The dusty aftermath of SN Hunt248: merger-burst remnant?

Jon C. Mauerhan, Schuyler D. Van Dyk, Joel Johansson, Ori D. Fox, Alexei V. Filippenko, Melissa L. Graham

UC Berkeley

SN Hun248 was classified as a nonterminal eruption (a SN "impostor") from a directly identified and highly variable cool hypergiant star. The 2014 outburst achieved peak luminosity equivalent to that of the historic eruption of luminous blue variable (LBV) Eta Car, and exhibited a multipeaked optical light curve that rapidly faded after ~100 days. We report ultraviolet (UV) through optical observations of SN Hunt248 with the Hubble Space Telescope (HST) about 1 yr after the outburst, and mid-infrared observations with the Spitzer Space Telescope before the burst and in decline. The HST data reveal a source that is a factor of ~10 dimmer in apparent brightness than the faintest available measurement of the precursor star. The UV-optical spectral energy distribution (SED) requires a strong Balmer continuum, consistent with a hot B4-B5 photosphere attenuated by grey circumstellar extinction. Substantial mid-infrared excess of the source is consistent with thermal emission from hot dust with a mass of 10^{-6} - 10^{-5} MSun and a geometric extent that is comparable to the expansion radius of the ejecta from the 2014 event. SED modeling indicates that the dust consists of relatively large grains (>0.3 um), which could be related to the grey circumstellar extinction that we infer for the UV-optical counterpart. Revised analysis of the precursor photometry is also consistent with grey extinction by circumstellar dust, and suggests that the initial mass of the star could be twice as large as previously estimated (nearly ~60 MSun). Reanalysis of the earlier outburst data shows that the peak luminosity and outflow velocity of the eruption are consistent with a trend exhibited by stellar merger candidates, prompting speculation that SN Hunt248 may also have stemmed from a massive stellar merger or common-envelope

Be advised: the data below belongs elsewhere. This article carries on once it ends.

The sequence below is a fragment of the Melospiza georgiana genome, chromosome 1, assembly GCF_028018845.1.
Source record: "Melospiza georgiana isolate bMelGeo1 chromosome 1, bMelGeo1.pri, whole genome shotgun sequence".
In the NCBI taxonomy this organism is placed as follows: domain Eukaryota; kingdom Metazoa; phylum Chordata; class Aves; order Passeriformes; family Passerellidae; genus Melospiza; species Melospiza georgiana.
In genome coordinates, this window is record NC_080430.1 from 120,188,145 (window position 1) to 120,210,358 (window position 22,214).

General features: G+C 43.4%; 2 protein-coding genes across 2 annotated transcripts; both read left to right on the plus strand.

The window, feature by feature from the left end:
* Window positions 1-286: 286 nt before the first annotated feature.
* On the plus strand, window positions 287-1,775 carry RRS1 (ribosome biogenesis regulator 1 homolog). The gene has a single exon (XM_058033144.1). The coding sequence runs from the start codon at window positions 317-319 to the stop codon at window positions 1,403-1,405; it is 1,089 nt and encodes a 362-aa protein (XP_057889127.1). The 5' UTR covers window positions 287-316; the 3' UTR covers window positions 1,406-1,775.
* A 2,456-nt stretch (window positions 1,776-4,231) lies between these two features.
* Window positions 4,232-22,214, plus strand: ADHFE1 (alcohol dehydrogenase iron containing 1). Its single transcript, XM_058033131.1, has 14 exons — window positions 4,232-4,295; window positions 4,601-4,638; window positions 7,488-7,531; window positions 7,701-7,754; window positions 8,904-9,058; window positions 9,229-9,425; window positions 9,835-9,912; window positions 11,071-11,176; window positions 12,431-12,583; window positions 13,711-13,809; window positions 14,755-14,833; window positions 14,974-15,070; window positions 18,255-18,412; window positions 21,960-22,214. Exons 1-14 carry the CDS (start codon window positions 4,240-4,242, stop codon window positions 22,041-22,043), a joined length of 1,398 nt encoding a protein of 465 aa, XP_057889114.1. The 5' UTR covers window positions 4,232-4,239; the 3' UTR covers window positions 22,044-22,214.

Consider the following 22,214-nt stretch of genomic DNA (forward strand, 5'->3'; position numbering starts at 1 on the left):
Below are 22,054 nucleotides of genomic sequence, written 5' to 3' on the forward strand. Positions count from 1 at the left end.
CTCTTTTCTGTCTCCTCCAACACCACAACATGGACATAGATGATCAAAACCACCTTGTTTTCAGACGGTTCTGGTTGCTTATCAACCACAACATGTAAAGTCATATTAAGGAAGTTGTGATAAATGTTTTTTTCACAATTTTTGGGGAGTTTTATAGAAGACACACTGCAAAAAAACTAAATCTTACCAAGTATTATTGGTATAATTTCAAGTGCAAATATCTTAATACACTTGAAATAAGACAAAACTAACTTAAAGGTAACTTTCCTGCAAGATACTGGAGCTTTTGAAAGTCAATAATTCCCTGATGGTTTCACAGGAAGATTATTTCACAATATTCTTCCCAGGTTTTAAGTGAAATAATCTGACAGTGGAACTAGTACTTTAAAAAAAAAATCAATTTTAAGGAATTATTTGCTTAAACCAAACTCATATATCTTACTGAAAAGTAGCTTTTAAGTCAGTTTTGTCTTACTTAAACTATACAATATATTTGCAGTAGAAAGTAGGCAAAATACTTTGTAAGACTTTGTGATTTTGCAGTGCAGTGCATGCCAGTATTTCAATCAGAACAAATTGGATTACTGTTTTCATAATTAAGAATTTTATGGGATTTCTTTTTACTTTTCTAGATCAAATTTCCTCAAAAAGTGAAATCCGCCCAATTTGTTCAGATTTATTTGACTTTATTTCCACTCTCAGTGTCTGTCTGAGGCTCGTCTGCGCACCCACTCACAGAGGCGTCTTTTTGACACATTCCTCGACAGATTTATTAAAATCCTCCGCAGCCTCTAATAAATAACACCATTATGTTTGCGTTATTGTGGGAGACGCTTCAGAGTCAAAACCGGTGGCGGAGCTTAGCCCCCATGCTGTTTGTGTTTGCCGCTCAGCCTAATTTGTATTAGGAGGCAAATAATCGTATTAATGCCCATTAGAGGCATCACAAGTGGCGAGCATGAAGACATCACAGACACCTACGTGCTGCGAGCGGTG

Reference: Mauerhan, J. et al. 2017, MNRAS, in press, arXiv:1702.00430
Status: Manuscript has been accepted